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  • Writer's pictureRabbi Amy Eilberg

A Hanukah Story for These Times

(Photo/Flickr-wwworks CC BY 2.0)

According to one version of the Hanukkah story, Hanukkah celebrates the remarkable victory of a small band of Maccabees over the militarily superior Assyrian Greeks in their struggle for religious freedom. This story encourages a popular narrative of Jewish strength, after millennia of Jewish vulnerability.

The other version of the Hanukkah story is the tale of the miracle of a small cruse of pure oil lasting for eight days until more oil could be found for the sacred light in the Temple. This legend gives rise to the ritual of lighting the lights, beginning with one candle on the first night and increasing the light each day until the hanukkiah is ablaze with eight candles. The symbolism of creating light in the darkness (shared by other religious traditions throughout the world) speaks to a deep human need for light in the darkest time of the year.

In this version, the hero of the story is God, and the triumph is of hope over despair. Instead of a military victory, we have a miracle, sustaining the everlasting light in the Temple in the aftermath of battle and destruction. On reflection, it also took strength of spirit to light the first cruse of oil without knowing how long it could last and whether it could be replenished in time. That was an act of spiritual courage. Such audacity, and the candles themselves, evoke a sense of hope and possibility for our lives and for the world.

Both versions of the story invite reflection on the nature of heroism. Pondering the quality of heroism, I am drawn to a beloved text from Pirkei Avot, that begins, “Who is a hero?” The answer, we might think, would be military leaders or firefighters or others who risk their lives for the well-being of others. Heroism is defined by physical prowess and skill, right? But the text paradoxically continues: (Who is a hero?) “One who subdues one’s own inclination [to evil].” (Pirkei Avot 4:1)

The text upends our usual associations. Strength is (not only) a matter of physical prowess. It is an inside job. It is how we manage the complex pushes and pulls in our inner lives, how we respond to the temptations that arise when life is hard. To be courageous is to craft a life of goodness and caring, despite challenges, disappointments and unwholesome cravings.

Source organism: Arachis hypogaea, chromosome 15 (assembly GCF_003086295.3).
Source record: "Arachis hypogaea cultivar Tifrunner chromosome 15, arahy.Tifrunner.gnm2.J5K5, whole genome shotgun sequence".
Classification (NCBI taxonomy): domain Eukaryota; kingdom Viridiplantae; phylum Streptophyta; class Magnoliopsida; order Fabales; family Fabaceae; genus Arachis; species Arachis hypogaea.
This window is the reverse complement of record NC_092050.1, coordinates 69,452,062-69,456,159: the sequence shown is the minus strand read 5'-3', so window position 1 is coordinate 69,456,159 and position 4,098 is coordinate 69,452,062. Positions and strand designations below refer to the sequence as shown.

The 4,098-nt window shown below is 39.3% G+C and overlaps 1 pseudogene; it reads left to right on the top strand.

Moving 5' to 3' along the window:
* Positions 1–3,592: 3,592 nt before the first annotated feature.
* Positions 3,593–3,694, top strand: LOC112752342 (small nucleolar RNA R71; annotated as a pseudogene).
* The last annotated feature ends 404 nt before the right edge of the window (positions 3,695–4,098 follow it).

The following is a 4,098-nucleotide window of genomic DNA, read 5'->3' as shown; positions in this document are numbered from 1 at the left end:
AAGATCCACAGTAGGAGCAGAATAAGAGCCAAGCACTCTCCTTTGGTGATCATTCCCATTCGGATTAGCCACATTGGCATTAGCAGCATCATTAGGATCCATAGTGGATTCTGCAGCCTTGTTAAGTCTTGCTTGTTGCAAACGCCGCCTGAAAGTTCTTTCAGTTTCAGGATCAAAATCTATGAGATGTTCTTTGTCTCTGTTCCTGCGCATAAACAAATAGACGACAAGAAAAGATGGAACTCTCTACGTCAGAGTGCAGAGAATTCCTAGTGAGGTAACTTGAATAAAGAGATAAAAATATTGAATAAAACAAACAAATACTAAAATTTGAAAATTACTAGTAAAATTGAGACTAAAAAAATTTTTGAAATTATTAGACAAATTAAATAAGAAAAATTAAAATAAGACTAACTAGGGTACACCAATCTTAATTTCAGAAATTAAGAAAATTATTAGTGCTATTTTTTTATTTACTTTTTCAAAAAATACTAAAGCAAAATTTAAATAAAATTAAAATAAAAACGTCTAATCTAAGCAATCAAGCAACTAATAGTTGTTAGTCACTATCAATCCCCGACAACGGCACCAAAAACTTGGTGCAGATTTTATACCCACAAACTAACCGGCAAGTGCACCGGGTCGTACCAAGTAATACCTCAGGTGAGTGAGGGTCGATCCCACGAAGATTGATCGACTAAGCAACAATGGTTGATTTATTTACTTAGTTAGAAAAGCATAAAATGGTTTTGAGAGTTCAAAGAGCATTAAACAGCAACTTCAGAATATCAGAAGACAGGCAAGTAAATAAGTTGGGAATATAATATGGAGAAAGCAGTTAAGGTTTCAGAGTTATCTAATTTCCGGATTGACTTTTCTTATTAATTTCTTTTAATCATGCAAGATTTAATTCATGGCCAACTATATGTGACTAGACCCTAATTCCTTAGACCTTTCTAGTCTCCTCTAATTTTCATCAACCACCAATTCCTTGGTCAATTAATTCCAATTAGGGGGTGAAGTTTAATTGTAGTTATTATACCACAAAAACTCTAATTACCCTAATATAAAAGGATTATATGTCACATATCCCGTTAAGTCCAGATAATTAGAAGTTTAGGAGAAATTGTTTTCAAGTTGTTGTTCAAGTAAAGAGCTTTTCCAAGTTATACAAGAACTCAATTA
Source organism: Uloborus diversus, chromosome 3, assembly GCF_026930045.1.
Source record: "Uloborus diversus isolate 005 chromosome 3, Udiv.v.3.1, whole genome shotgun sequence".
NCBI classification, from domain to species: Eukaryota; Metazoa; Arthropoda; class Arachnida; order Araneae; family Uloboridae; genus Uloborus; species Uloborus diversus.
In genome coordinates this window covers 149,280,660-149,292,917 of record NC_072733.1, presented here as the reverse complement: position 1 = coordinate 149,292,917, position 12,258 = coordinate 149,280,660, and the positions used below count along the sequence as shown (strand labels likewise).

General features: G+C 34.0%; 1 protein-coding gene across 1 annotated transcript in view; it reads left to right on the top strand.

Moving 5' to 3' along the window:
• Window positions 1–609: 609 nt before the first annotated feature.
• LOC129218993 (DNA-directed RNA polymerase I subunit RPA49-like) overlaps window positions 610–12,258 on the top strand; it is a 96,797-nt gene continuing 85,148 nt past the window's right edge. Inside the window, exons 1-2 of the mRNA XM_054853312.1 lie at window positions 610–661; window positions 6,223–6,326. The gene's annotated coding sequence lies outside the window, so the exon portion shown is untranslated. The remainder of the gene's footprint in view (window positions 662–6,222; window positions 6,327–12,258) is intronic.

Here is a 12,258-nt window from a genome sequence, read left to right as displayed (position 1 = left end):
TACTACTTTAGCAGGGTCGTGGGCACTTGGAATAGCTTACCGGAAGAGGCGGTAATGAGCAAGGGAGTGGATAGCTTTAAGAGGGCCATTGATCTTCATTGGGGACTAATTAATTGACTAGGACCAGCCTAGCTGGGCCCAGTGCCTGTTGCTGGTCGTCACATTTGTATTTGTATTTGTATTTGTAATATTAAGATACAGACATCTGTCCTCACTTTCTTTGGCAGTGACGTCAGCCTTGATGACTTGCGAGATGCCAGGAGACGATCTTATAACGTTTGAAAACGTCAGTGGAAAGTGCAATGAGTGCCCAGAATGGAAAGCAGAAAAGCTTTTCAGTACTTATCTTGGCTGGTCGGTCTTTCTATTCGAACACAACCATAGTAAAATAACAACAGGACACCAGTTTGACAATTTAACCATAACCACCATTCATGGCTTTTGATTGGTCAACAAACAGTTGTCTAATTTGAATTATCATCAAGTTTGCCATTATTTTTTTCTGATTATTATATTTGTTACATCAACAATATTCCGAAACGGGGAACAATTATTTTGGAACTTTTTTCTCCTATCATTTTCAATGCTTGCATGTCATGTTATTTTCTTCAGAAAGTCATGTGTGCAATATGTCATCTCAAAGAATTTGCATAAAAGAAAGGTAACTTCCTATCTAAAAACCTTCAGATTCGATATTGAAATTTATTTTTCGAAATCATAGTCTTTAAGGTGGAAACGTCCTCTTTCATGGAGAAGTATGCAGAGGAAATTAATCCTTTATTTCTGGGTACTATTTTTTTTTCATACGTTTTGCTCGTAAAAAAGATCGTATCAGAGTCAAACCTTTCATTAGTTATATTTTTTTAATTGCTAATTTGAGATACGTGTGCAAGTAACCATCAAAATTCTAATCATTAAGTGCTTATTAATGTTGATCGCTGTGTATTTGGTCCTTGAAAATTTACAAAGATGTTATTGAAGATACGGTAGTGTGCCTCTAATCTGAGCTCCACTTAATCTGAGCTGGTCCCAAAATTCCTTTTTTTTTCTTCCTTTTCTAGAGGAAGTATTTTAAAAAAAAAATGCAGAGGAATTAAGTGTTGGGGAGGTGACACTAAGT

Another version of the same text asks a variation on the same question: “Who is the greatest of heroes? One who makes an enemy into a friend.” (Avot D’Rabbi Natan 23)

Heroism and courage are not only expressed outwardly, but in the quiet, inner work of dealing with our wounds, angers and resentments, in order to turn troubled relationships into loving connection. Heroism defined in this way is the process of working through our pain and opening our hearts so that healing may have a chance to come to a strained relationship.

The parashah that we read this week, in the midst of Hanukkah, brings us an example of leadership more like that of the Maccabees.

In Parashah Miketz, we find Joseph in his role as the king’s chief of staff, managing the threat of famine for the people of Egypt. The Rabbis labor to interpret Joseph’s words and actions as exemplary, in line with the image of Joseph as a tzadik (righteous person).

But, honestly, it seems to me that Joseph uses his power to intimidate his brothers. He conceals his identity and puts his brothers through repeated tests when they come seeking to buy food to bring home to their father, Jacob. As I read this part of the story, Joseph lords his superiority over his brothers, implicitly punishing them for how they had hated and hurt him.

In next week’s parashah (Vayigash), the tension breaks open when Joseph’s brother Judah begs Joseph for forgiveness. Joseph sees the genuineness of his brothers’ regret for how they had treated him. He bursts into tears and loud cries, shocking his brothers and all the people of the palace. Judah had opened his heart, and his authenticity touched Joseph’s heart. They became brothers again.

It seems to me that that scene of reconciliation is heroism, not like that of the Maccabees, but in the model of “Who is the greatest of heroes? One who makes an enemy into a friend.”

Which is the Hanukkah story that the world needs to hear today?

Surely there are places and times when physical strength is needed, when military means of defense are required. There are times when leadership must be tough, and when power must be wielded strongly.

But in a time when our nation and our world are torn by hatred, polarization and disregard for human dignity, we desperately need the audacity to create light in the darkness. We need to exercise strength through open-heartedness. We must cultivate hope, believe in the possibility of things unseen and dare to work for peace. This is the Hanukkah story that inspires me today.

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